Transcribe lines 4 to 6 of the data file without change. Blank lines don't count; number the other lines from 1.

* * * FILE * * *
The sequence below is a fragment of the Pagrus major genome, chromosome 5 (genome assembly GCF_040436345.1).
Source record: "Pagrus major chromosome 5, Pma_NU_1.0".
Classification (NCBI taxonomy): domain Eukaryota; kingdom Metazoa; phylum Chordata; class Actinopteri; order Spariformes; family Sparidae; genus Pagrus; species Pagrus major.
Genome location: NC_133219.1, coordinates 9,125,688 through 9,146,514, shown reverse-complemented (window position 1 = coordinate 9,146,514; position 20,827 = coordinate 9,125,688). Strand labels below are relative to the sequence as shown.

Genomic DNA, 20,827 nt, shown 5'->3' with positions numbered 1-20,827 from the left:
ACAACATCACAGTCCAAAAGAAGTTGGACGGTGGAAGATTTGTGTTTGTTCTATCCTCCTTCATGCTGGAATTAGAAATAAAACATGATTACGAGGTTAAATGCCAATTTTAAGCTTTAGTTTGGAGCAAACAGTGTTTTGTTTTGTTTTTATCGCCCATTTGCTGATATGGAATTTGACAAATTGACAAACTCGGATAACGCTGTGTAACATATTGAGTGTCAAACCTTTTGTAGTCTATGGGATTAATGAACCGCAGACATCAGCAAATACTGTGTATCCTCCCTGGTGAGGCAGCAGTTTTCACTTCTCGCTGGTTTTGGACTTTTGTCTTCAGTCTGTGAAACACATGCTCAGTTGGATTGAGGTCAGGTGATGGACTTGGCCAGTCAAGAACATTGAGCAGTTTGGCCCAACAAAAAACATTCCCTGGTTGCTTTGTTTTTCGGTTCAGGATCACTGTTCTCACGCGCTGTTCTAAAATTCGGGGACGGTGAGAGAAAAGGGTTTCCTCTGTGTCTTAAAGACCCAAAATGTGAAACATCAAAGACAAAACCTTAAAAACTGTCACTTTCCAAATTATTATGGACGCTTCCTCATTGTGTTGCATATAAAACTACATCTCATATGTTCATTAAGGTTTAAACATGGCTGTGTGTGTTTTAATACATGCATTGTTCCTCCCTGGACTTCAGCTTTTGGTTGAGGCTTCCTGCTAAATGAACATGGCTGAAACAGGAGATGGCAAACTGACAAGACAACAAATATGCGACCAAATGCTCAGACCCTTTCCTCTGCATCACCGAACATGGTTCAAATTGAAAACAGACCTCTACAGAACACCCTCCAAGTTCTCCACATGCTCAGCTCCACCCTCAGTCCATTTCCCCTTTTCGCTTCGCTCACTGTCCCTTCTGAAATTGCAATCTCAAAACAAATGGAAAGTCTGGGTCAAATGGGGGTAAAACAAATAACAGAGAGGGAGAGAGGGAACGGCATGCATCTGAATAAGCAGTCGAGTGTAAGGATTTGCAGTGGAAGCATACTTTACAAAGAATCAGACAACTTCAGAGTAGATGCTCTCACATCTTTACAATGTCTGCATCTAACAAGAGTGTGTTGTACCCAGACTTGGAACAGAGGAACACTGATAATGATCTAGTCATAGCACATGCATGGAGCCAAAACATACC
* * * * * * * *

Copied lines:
Genome location: NC_133219.1, coordinates 9,125,688 through 9,146,514, shown reverse-complemented (window position 1 = coordinate 9,146,514; position 20,827 = coordinate 9,125,688). Strand labels below are relative to the sequence as shown.

Genomic DNA, 20,827 nt, shown 5'->3' with positions numbered 1-20,827 from the left:
ACAACATCACAGTCCAAAAGAAGTTGGACGGTGGAAGATTTGTGTTTGTTCTATCCTCCTTCATGCTGGAATTAGAAATAAAACATGATTACGAGGTTAAATGCCAATTTTAAGCTTTAGTTTGGAGCAAACAGTGTTTTGTTTTGTTTTTATCGCCCATTTGCTGATATGGAATTTGACAAATTGACAAACTCGGATAACGCTGTGTAACATATTGAGTGTCAAACCTTTTGTAGTCTATGGGATTAATGAACCGCAGACATCAGCAAATACTGTGTATCCTCCCTGGTGAGGCAGCAGTTTTCACTTCTCGCTGGTTTTGGACTTTTGTCTTCAGTCTGTGAAACACATGCTCAGTTGGATTGAGGTCAGGTGATGGACTTGGCCAGTCAAGAACATTGAGCAGTTTGGCCCAACAAAAAACATTCCCTGGTTGCTTTGTTTTTCGGTTCAGGATCACTGTTCTCACGCGCTGTTCTAAAATTCGGGGACGGTGAGAGAAAAGGGTTTCCTCTGTGTCTTAAAGACCCAAAATGTGAAACATCAAAGACAAAACCTTAAAAACTGTCACTTTCCAAATTATTATGGACGCTTCCTCATTGTGTTGCATATAAAACTACATCTCATATGTTCATTAAGGTTTAAACATGGCTGTGTGTGTTTTAATACATGCATTGTTCCTCCCTGGACTTCAGCTTTTGGTTGAGGCTTCCTGCTAAATGAACATGGCTGAAACAGGAGATGGCAAACTGACAAGACAACAAATATGCGACCAAATGCTCAGACCCTTTCCTCTGCATCACCGAACATGGTTCAAATTGAAAACAGACCTCTACAGAACACCCTCCAAGTTCTCCACATGCTCAGCTCCACCCTCAGTCCATTTCCCCTTTTCGCTTCGCTCACTGTCCCTTCTGAAATTGCAATCTCAAAACAAATGGAAAGTCTGGGTCAAATGGGGGTAAAACAAATAACAGAGAGGGAGAGAGGGAACGGCATGCATCTGAATAAGCAGTCGAGTGTAAGGATTTGCAGTGGAAGCATACTTTACAAAGAATCAGACAACTTCAGAGTAGATGCTCTCACATCTTTACAATGTCTGCATCTAACAAGAGTGTGTTGTACCCAGACTTGGAACAGAGGAACACTGATAATGATCTAGTCATAGCACATGCATGGAGCCAAAACATACC